Compelling Husband To Live Separately From His Parents Without Justifiable Reason Amounts To Cruelty: Calcutta HC
The Calcutta High Court has held that compelling husband for living separately from his parents or family without any justifiable reason amounts to cruelty.
The Court said that the Trial Court rightly derived his inferences that the conduct of the wife amounted to cruelty against her husband as she brought criminal prosecution against him on a false statement and hence the husband would be entitled to claim divorce.
A Division Bench of Justice Soumen Sen and Justice Uday Kumar observed, “Gender equality is equality for both the spouse. No spouse enjoys predominance and can impose his / her decision or desire on the other. Where desires and demands of two spouses move in opposite directions and they fail to reconcile each of them should be prepared to accept the inevitable consequence of break-down of marital ties. ... wife's demand for a separate residence may amount to obstinacy and an act of mental cruelty.”
The Bench also observed that normally no husband would tolerate such acts of wife and no son would like to be separated from his parents and other family members.
“… adverse consequence of pending criminal case on joining government job would amount to mental cruelty on petitioner-respondent-husband. Similarly the act of appellant to compel the husband for living separately from his joint family without any justifiable reason would amount to inflict cruelty on petitioner– husband as well. … We do not find any reasons for interference in the impugned judgment and decree”, further held the Court.
Advocate Rahul Karmakar appeared for the appellant/wife while Senior Advocate I. Mukhopadhyay appeared for the respondent/husband.
The Trial Judge decreed the suit instituted under Section 13 of the Hindu Marriage Act, 1955 by the husband for termination of his marital ties solemnized with the wife and being aggrieved and dissatisfied by the said order, the wife preferred an appeal. The unemployment of the husband was the root cause of the wife’s agony and turbulence in their matrimonial life and though the husband was earning from his profession of part-time teaching in school and from private tuition, the same was not sufficient to satisfy the financial requirement of his family and so, he occasionally asked for money from his wife as she was getting an honorarium as ‘Anganbari worker’.
The wife always cursed him for his cowardly attitude and became belligerent to her in-laws which gradually increased after the birth of their daughter but still, the husband tried his level best to tune his relationship with her but to no avail, rather she abetted him for committing suicide. Subsequently, the husband was selected for a government job but his joining was delayed on the ground of a pending criminal case lodged against him by his wife.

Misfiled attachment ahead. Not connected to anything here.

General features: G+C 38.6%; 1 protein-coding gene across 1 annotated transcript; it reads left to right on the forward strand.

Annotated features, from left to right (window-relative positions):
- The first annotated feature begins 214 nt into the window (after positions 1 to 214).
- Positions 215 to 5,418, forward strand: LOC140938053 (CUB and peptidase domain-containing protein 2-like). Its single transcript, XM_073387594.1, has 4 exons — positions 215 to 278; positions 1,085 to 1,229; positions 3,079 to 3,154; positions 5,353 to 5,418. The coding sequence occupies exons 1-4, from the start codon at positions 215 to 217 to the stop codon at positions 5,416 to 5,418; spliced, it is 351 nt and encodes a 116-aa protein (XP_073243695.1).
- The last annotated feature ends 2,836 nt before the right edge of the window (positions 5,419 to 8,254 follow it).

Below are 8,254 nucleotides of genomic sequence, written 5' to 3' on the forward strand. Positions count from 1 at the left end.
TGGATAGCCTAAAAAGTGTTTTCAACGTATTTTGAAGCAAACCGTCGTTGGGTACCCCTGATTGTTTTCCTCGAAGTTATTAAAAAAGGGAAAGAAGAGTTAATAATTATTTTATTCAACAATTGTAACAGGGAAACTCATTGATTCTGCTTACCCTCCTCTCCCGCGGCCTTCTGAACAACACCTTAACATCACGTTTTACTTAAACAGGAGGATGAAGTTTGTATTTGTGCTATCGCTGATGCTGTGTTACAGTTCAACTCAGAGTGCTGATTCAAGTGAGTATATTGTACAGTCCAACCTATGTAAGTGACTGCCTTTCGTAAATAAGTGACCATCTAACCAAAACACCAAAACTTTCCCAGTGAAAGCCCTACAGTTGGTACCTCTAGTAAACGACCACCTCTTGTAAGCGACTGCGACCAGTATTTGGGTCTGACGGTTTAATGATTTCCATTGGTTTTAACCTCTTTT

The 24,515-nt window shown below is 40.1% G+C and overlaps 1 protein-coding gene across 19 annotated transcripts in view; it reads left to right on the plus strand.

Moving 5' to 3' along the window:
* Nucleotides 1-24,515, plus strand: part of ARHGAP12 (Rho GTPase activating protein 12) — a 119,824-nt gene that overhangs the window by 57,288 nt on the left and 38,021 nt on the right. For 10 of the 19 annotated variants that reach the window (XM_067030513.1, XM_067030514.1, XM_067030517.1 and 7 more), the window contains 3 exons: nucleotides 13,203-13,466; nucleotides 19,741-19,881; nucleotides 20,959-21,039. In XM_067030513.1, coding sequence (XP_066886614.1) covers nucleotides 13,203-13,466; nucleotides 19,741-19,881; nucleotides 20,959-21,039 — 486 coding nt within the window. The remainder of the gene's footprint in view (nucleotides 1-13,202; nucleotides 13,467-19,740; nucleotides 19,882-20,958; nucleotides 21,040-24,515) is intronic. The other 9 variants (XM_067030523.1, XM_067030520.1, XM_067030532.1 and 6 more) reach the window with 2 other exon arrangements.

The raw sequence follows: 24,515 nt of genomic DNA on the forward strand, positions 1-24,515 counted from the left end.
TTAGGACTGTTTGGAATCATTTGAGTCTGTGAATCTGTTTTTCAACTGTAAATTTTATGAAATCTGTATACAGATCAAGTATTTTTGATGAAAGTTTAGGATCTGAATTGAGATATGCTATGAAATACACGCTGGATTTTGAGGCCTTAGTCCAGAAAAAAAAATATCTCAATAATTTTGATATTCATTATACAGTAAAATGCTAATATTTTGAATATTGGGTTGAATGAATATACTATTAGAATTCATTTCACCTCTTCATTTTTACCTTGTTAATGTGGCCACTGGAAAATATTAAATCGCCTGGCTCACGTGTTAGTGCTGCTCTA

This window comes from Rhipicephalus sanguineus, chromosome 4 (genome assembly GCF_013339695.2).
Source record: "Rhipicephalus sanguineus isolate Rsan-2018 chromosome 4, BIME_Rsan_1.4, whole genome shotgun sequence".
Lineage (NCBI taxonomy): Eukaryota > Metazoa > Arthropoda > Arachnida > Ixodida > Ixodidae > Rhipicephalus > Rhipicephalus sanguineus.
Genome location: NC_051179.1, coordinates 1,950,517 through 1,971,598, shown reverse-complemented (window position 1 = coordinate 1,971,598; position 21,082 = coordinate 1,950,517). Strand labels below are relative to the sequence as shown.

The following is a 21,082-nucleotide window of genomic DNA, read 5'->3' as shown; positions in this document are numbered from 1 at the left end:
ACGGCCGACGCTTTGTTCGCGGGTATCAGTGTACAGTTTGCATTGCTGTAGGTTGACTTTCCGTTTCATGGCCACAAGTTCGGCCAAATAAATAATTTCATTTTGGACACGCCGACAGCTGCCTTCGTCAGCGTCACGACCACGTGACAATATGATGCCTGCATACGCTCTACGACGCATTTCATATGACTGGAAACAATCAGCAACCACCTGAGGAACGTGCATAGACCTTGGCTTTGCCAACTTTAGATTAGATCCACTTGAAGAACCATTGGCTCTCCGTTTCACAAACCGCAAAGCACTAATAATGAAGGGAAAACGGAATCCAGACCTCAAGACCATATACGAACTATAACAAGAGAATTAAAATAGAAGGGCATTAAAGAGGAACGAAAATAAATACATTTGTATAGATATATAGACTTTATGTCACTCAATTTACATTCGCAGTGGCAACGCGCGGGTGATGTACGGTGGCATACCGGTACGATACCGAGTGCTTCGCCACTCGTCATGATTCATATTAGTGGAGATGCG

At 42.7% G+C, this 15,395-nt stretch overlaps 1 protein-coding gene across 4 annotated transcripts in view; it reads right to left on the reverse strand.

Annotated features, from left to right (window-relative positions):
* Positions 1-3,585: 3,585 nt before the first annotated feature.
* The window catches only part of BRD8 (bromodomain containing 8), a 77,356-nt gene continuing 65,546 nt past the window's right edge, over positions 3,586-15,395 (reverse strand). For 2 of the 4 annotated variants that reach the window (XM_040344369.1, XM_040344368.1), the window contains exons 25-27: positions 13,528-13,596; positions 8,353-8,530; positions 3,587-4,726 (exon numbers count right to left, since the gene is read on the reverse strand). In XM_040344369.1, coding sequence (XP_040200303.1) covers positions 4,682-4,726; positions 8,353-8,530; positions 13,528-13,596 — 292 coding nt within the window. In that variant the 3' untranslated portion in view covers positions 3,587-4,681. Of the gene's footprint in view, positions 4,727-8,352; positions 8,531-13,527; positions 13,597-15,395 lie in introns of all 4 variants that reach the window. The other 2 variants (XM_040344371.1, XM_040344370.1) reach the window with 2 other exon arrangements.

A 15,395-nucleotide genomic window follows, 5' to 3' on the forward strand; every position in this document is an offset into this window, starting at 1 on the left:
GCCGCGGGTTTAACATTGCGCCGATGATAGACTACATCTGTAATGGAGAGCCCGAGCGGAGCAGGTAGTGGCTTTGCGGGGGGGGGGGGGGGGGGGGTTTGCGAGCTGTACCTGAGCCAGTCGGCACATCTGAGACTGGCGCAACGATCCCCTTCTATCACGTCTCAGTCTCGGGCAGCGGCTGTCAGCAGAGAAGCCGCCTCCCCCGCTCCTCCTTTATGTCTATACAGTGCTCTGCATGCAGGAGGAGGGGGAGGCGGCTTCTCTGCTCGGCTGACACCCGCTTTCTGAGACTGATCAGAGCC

The High Court after hearing the contentions of both parties asserted, “It is true that the foundation of a sound marriage is based on tolerance, adjustment and respect for one another. Tolerance to each other's fault to a certain bearable extent has to be inherent in every marriage. But the criminal case lodged by appellant intentionally to cause damage to husband Prashant by affecting his chance of joining government job; has certainly reined the possibility of acquiring his government employment and thus would amount to mental cruelty to him.”
The Court further asserted that bringing criminal prosecution on a false statement by either spouse amounts to mental cruelty as held by the Supreme Court.
“Due to thick social belief, it was not suitable for him to live separate because in our society, it is a pious obligation of the son to live and maintain the parents. A son living with his parents is absolutely normal in Indian culture and ethos. Despite that petitioner resided with appellant and his daughter from 14th August 2006 to 03rd March 2007, till the date when appellant left to her parents’ house with all belongings”, noted the Court.
The Court observed that when such disputes concerning respective rights, liberty, and obligation come to the Court of law for adjudication, those are to be decided on the touchstone of the reasonableness of conjugal living in the context of the society they live in and a reasonable demand or refusal to meet an unreasonable and obstinate demand does not constitute an act of mental cruelty.
“It is fact that Indian culture nurtures the concept of pious obligation of the son to maintain his parents. If a wife makes an attempt to deviate the son from the normal practice and normal custom of the society, she must have some justifiable reason for that and in this case, we do not find existence of any justifiable reason, except the instances of clash of ego on trifle domestic issues and problems related to fulfillment of financial requirements. The appellant wife wanted the respondent to get separated from his family. It is not common practice for a son in India to get separated from parents at the instance of the wife”, said the Court.
The Court also said that the persistent effort of the wife to constrain the husband to be separated from the family would be torturous for the husband and that long separation, mental and physical torture, and the unwillingness of the party to live together, leaves no scope to repair a marital bond and hence, denial to grant a divorce decree would be disastrous for the parties. The Court, therefore, directed the husband to pay maintenance to the wife and towards study and other expenses of the daughter.
Accordingly, the Court dismissed the appeal.
Cause Title- Jharna Mandal v. Prashant Kumar Mandal